Graduate English Courses

ENGL 5085. English Seminar. 1-3 Credit Hours (Lecture: 1-3 Hours, Lab: 0 Hours).

Content varies according to the needs and desires of the students. When topic varies, course may be taken for credit more than once. Open to students of graduate classification.

ENGL 5086. Special Problems. 1-3 Credit Hours (Lecture: 0 Hours, Lab: 1-3 Hours).

Conference course. Directed independent study under supervision of a senior faculty member.

ENGL 5088. Thesis. 1-6 Credit Hours (Lecture: 1-6 Hours, Lab: 0 Hours).

Scheduled when student is ready to begin thesis. No credit until thesis is accepted. Prerequisites: 24 hours of graduate credit, including ENGL 5398, and prior approval of department head.

ENGL 5310. Studies in American Literature. 3 Credit Hours (Lecture: 3 Hours, Lab: 0 Hours).

Focuses on restricted periods in American literary history. Examples include colonial American literature, the American Renaissance, American literary naturalism, post-World War II American literature, and minority literature in America. May be repeated for credit when topics vary.

ENGL 5312. Studies in British Literature. 3 Credit Hours (Lecture: 3 Hours, Lab: 0 Hours).

Exploration of topics in British literature. Major and minor authors, single or multiple genres, and various themes may be covered, depending on instructor's choice of topic. May be repeated once for course credit when topics vary.

ENGL 5314. Literary Theory. 3 Credit Hours (Lecture: 3 Hours, Lab: 0 Hours).

The focus of this course is to introduce students to literary theory, either via a broad diachronic study or by examining a particular critical approach as it applies to literary texts, depending on instructor's choice of topic. May be repeated for course credit when the topic varies.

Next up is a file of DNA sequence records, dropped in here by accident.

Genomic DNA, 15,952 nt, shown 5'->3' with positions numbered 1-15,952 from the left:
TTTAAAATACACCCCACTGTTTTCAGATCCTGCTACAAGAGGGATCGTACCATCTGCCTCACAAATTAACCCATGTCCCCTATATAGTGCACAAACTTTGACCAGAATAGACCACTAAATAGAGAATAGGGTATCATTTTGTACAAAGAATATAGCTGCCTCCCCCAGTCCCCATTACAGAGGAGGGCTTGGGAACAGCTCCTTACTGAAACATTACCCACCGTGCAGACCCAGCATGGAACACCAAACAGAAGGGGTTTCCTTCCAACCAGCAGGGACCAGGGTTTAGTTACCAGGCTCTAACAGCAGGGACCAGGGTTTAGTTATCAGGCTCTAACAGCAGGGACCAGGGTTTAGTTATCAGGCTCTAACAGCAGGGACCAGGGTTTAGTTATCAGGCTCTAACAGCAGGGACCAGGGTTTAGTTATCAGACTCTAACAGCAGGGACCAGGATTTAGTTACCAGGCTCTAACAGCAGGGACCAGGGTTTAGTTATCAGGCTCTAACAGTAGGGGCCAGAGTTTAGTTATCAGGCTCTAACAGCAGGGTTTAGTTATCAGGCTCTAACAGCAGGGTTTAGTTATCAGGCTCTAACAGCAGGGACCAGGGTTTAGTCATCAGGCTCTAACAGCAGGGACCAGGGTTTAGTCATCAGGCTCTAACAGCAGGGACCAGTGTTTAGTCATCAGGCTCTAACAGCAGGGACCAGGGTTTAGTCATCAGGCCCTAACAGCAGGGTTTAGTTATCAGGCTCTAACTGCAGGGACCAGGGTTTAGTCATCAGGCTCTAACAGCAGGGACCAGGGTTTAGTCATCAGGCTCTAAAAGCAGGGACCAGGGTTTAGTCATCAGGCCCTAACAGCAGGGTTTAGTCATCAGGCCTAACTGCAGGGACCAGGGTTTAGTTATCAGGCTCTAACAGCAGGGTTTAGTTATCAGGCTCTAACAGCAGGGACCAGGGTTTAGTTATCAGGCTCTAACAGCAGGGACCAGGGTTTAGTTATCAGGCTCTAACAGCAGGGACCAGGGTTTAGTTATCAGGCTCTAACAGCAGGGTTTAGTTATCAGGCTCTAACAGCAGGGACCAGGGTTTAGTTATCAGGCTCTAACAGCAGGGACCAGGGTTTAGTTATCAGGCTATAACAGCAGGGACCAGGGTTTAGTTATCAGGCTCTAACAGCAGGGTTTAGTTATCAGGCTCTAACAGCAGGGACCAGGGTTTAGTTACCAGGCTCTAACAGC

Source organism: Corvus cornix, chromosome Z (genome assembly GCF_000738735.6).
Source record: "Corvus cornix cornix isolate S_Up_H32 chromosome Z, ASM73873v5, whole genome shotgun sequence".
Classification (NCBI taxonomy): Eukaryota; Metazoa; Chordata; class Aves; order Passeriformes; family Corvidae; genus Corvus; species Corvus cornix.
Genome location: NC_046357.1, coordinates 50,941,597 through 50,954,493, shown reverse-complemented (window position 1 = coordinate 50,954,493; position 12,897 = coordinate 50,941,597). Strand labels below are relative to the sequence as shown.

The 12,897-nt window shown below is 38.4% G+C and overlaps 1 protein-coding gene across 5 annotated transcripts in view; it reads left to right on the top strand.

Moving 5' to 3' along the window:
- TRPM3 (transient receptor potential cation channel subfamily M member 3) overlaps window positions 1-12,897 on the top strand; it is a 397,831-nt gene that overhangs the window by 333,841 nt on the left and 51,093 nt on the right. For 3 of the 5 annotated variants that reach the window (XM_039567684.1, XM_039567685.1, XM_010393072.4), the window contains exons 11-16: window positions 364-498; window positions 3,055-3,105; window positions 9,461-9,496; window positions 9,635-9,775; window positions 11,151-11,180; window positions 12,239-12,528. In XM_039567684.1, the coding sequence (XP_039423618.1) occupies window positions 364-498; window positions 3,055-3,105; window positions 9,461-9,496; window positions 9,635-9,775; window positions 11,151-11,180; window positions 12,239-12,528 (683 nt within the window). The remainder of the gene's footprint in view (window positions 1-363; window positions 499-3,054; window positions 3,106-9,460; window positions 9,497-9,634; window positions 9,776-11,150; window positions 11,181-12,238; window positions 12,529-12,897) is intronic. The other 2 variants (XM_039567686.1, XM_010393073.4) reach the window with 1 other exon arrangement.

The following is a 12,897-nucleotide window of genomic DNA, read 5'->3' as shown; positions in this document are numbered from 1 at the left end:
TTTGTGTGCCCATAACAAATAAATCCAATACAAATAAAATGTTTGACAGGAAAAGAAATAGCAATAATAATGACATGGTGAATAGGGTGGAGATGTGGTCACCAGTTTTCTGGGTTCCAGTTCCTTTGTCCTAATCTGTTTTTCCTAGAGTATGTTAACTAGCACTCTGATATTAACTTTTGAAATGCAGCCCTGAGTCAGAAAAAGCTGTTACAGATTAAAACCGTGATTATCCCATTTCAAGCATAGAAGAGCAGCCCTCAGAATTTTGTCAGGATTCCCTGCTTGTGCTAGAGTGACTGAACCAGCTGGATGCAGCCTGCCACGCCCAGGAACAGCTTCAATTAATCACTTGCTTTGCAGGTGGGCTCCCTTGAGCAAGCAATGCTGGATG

ENGL 5315. The Graphic Novel. 3 Credit Hours (Lecture: 3 Hours, Lab: 0 Hours).

Students in this class will study the graphic narrative: the combination of images and text to convey meaning. While the graphic novel is the primary genre explored, other related forms and genres such as comics, comic strips, and web-comics could also be utilized as supplemental material especially for comparative purposes. In this course students will analyze the formal structures of, diverse uses of, or applications of the graphic novel. Note: The course content will vary depending on the instructor teaching; focus of the course for the semester will be made clear in the course schedule for the given term. Prerequisites: Graduate Standing.

ENGL 5316. African-American Literature. 3 Credit Hours (Lecture: 3 Hours, Lab: 0 Hours).

This course introduces students to African-American literature, either via a broad diachronic study or by examining a particular theme, depending on instructor's choice of topic.

ENGL 5317. Folklore. 3 Credit Hours (Lecture: 3 Hours, Lab: 0 Hours).

This course examines the connections between folklore, its occurrence in daily life, and the scholarly analysis of its use in culture from varied times and societies. Students will examine how folklore may potentially shape individual or group attitudes, values and beliefs on varied topics. Students will reflect on their actual belief systems and how those systems develop and inform other aspects of their lives and the lives of others. As a graduate course, students will learn appropriate research methodologies common to the study of folklore. Note: The course content will vary depending on the instructor teaching; focus of the course for the semester will be made clear in the course schedule for the given term. Prerequisites: Graduate Standing.